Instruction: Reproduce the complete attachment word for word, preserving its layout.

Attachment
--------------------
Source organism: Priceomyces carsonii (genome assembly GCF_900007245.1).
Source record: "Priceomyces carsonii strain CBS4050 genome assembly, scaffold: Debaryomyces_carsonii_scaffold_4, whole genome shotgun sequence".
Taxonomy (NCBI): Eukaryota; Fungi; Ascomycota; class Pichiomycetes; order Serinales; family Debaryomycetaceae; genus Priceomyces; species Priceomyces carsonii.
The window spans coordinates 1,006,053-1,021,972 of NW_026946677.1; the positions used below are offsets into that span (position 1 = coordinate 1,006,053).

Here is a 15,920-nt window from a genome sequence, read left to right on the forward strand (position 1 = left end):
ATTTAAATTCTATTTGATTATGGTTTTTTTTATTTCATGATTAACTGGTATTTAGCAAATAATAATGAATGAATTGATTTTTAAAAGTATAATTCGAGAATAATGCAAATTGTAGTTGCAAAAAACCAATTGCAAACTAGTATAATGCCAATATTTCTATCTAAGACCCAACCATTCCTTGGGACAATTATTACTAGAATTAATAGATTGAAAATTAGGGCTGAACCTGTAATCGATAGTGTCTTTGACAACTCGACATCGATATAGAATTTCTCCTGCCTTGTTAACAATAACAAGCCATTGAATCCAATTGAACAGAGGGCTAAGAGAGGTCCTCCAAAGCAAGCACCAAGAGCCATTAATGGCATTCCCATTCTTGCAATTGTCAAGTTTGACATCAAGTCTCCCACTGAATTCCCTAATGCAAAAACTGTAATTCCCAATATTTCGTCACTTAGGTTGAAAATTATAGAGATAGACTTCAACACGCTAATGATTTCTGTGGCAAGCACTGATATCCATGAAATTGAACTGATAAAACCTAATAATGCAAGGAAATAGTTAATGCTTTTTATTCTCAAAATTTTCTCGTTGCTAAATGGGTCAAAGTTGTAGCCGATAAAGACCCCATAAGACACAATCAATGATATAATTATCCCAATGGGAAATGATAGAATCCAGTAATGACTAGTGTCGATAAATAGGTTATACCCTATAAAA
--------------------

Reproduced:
Source organism: Priceomyces carsonii (genome assembly GCF_900007245.1).
Source record: "Priceomyces carsonii strain CBS4050 genome assembly, scaffold: Debaryomyces_carsonii_scaffold_4, whole genome shotgun sequence".
Taxonomy (NCBI): Eukaryota; Fungi; Ascomycota; class Pichiomycetes; order Serinales; family Debaryomycetaceae; genus Priceomyces; species Priceomyces carsonii.
The window spans coordinates 1,006,053-1,021,972 of NW_026946677.1; the positions used below are offsets into that span (position 1 = coordinate 1,006,053).

Here is a 15,920-nt window from a genome sequence, read left to right on the forward strand (position 1 = left end):
ATTTAAATTCTATTTGATTATGGTTTTTTTTATTTCATGATTAACTGGTATTTAGCAAATAATAATGAATGAATTGATTTTTAAAAGTATAATTCGAGAATAATGCAAATTGTAGTTGCAAAAAACCAATTGCAAACTAGTATAATGCCAATATTTCTATCTAAGACCCAACCATTCCTTGGGACAATTATTACTAGAATTAATAGATTGAAAATTAGGGCTGAACCTGTAATCGATAGTGTCTTTGACAACTCGACATCGATATAGAATTTCTCCTGCCTTGTTAACAATAACAAGCCATTGAATCCAATTGAACAGAGGGCTAAGAGAGGTCCTCCAAAGCAAGCACCAAGAGCCATTAATGGCATTCCCATTCTTGCAATTGTCAAGTTTGACATCAAGTCTCCCACTGAATTCCCTAATGCAAAAACTGTAATTCCCAATATTTCGTCACTTAGGTTGAAAATTATAGAGATAGACTTCAACACGCTAATGATTTCTGTGGCAAGCACTGATATCCATGAAATTGAACTGATAAAACCTAATAATGCAAGGAAATAGTTAATGCTTTTTATTCTCAAAATTTTCTCGTTGCTAAATGGGTCAAAGTTGTAGCCGATAAAGACCCCATAAGACACAATCAATGATATAATTATCCCAATGGGAAATGATAGAATCCAGTAATGACTAGTGTCGATAAATAGGTTATACCCTATAAAA